30 September 2012

Geoengineering the Planet

Following on from my last column in which I described the unprecedented extent of the sea ice melt in the Arctic this summer, I want to take you to a dark place that you may never have considered going to before. I want to suggest that we may need to undertake some limited Geoengineering in the immediately foreseeable future. I realise this is a radical suggestion, particularly coming from a committed green like myself, but there is a good reason as I will explain.

To set the stage I want to start by challenging the idea that it would never be right to geoengineer our planet. If it were an ice age we were facing, with great ice sheets set to cover most of Europe, Russia, Canada and a large part of the USA. Crop production would be devastated and hundreds of millions of people would become homeless or starve to death. Would we accept geoengineering then to keep the planet warm enough for our civilisation to continue? I know I would and I suspect so would most other people. 

So now let’s turn our attention to the current situation. The reason I want to suggest we should consider geoengineering is because of methane. It is generally stated that methane has a global warming potential (GWP) which is around 21 times that of CO2, but while this is the figure used by the UNFCCC, it doesn’t tell the whole story. This is the 100 year averaged figure, but methane only stays in the atmosphere for around 12 years and in that time it has a GWP in the region of 90 times that of CO2.

At the moment the CO2 concentration in the atmosphere is around 392 parts per million (ppm). Methane is the next most important global warming gas, with a concentration of around 1800 parts per billion (ie 1.8ppm), this having risen around 150% since the start of the industrial revolution compared to an increase of around 40% in CO2.

Recent articles have highlighted the risks of significant methane releases triggered by the well above average rate of warming in the more northerly latitudes. On land methane is being released in the tundra as the permafrost thaws and wetland peat bogs warm, and in the oceans lie vast quantities of the gas in the form of frozen methane clathrates, which if mobilised could dramatically impact on our climate. The references in my last column to the Arctic Methane Emergency Group and the interview with Peter Wadhams both highlighted these risks.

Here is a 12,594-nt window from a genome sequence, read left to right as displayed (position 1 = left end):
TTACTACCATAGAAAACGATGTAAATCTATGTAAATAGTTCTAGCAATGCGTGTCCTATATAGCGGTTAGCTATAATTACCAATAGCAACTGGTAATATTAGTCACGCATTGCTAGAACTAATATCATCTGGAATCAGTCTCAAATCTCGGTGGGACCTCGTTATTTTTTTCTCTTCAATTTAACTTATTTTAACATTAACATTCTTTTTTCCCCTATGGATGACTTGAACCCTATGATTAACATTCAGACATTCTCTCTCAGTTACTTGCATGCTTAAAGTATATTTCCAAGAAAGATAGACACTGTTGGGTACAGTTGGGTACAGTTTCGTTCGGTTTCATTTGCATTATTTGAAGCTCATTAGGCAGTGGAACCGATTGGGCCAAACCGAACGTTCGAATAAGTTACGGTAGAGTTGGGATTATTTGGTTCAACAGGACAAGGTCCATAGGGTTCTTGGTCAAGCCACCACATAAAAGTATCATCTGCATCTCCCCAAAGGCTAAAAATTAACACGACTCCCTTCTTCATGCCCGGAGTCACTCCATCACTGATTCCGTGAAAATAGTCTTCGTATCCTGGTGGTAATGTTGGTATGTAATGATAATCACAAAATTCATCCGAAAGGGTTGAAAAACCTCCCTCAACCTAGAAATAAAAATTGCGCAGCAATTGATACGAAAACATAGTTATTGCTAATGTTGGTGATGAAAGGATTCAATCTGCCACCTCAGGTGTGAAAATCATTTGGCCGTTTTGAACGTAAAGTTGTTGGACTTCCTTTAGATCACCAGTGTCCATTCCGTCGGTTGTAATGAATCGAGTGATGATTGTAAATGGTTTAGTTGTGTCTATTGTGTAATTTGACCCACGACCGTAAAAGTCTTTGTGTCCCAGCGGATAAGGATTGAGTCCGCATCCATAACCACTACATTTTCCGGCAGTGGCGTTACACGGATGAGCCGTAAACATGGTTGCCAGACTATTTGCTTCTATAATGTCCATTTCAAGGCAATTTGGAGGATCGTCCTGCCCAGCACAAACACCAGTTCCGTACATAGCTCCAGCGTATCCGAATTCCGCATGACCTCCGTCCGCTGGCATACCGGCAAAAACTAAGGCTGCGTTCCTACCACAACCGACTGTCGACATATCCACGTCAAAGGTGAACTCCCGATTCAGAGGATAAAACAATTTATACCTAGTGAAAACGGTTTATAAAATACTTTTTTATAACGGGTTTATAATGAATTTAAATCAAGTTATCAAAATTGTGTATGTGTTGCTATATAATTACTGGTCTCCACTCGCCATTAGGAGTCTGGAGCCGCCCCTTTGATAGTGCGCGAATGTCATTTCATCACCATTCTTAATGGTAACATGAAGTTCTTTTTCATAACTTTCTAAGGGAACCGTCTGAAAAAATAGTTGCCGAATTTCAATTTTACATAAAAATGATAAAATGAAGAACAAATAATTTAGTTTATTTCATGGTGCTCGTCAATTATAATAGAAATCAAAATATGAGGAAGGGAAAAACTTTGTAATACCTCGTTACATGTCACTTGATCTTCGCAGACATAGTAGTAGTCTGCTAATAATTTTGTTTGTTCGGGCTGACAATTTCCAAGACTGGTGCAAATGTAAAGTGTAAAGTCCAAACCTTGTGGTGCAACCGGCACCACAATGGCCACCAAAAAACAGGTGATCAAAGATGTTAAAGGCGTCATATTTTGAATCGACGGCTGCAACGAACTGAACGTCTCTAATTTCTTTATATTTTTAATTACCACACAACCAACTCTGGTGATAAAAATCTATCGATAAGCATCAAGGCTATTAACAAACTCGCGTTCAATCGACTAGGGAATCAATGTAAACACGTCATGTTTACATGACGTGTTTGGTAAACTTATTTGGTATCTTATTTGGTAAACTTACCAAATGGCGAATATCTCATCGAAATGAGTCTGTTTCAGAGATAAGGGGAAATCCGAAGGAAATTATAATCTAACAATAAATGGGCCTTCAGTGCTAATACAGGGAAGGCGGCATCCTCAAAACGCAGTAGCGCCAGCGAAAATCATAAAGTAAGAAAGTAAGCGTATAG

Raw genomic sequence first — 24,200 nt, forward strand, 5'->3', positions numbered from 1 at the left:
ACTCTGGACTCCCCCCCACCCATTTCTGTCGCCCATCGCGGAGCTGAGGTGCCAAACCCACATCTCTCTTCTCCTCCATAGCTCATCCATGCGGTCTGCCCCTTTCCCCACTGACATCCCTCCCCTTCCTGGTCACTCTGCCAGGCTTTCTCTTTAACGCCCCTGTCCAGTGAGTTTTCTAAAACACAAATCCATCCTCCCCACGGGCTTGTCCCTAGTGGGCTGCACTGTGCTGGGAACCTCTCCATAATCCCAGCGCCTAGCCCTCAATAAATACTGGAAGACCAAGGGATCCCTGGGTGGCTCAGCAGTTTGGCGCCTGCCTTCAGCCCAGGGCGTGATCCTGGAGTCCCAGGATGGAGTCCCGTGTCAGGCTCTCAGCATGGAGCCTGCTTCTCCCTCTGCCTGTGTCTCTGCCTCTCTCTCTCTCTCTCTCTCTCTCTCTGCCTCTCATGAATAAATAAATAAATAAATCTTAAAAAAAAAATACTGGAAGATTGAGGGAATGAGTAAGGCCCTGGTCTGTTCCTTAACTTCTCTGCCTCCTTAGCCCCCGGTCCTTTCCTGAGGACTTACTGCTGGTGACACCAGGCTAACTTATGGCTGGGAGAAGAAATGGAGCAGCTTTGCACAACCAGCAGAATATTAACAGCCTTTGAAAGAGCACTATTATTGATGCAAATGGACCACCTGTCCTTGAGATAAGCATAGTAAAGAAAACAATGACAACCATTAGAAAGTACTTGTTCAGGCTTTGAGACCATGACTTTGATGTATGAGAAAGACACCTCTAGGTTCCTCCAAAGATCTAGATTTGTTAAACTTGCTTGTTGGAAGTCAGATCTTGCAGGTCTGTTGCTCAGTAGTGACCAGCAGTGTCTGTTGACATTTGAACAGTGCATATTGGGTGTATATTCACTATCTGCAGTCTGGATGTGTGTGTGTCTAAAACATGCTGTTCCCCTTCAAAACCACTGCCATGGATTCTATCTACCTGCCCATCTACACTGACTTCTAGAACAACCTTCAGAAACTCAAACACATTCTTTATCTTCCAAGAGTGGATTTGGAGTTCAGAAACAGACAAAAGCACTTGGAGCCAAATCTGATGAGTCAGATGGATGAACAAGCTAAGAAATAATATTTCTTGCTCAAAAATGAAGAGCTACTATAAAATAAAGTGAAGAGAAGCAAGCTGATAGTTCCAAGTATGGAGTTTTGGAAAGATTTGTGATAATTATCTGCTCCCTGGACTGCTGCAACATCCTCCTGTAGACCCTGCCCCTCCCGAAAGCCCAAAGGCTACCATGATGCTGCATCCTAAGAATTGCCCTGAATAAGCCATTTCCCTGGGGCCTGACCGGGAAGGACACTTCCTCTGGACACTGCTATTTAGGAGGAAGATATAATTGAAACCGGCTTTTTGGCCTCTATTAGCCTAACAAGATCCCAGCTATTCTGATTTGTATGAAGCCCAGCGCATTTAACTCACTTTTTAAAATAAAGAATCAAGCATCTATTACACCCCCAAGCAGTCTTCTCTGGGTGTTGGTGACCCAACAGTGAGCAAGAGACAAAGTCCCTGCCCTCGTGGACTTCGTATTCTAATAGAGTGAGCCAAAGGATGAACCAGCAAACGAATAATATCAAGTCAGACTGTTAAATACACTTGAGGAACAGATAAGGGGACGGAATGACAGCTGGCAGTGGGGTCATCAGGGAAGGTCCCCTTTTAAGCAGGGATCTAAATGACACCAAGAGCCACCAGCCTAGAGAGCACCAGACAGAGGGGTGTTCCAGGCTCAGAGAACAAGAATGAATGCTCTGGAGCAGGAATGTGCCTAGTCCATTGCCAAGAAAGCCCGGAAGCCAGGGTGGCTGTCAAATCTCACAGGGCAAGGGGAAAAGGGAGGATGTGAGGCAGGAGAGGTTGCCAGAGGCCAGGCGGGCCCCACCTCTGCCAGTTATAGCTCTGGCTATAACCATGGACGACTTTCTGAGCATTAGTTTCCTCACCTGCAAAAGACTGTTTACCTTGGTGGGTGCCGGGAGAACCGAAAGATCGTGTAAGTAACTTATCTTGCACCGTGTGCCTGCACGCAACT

Significantly increased methane emissions run the risk of pushing us into unstoppable runaway warming. But crucially their impact would be felt over a relatively limited time period. Within 12-15 years the released methane would disappear from the atmosphere. A temporary programme of geoengineering – I’m not going to discuss of what form, that’s another whole issue – might be necessary to prevent this scenario from becoming a disastrous reality.

But there is one crucial caveat which I would add. A key concern of opponents of geoengineering is that it would be used to avoid addressing the underlying problem of our excessive carbon emissions. Reducing the amount of incoming solar radiation for example might limit the warming of the planet, but unless we cut emissions it will do nothing to address ocean acidification; and without emission cuts the extent of geoengineering required would continually increase. This is a recipe for disaster.

So my suggestion is that if we were to go down this route, it would only be acceptable if it were accompanied by a massive global programme to transform our energy systems permanently to low or zero carbon forms. Otherwise all we are doing is delaying the inevitable. Without this we would be applying a temporary palliative, just pushing back the date of the disaster by a few years.

I can’t pretend that I like this scenario. As a species we have a poor record of taking action to benefit the environment on a large scale, but we may be on the verge of developments for our climate so dramatic that we have little option other than to consider such drastic measures. At least this time we would be doing it for the right reasons rather than the thoughtless geoengineering we have inflicted on the planet so far.

1 comment:

  1. Blimey, I bet climate-induced disaster and human tragedy are one long orgasm for you. Do you scare all the children you meet with tales of how we are all going to die?

    However, I also suspect you've been telling everyone we are on the edge of the precipice for the last 25 years. Yes? Thought so. But this time, it's real!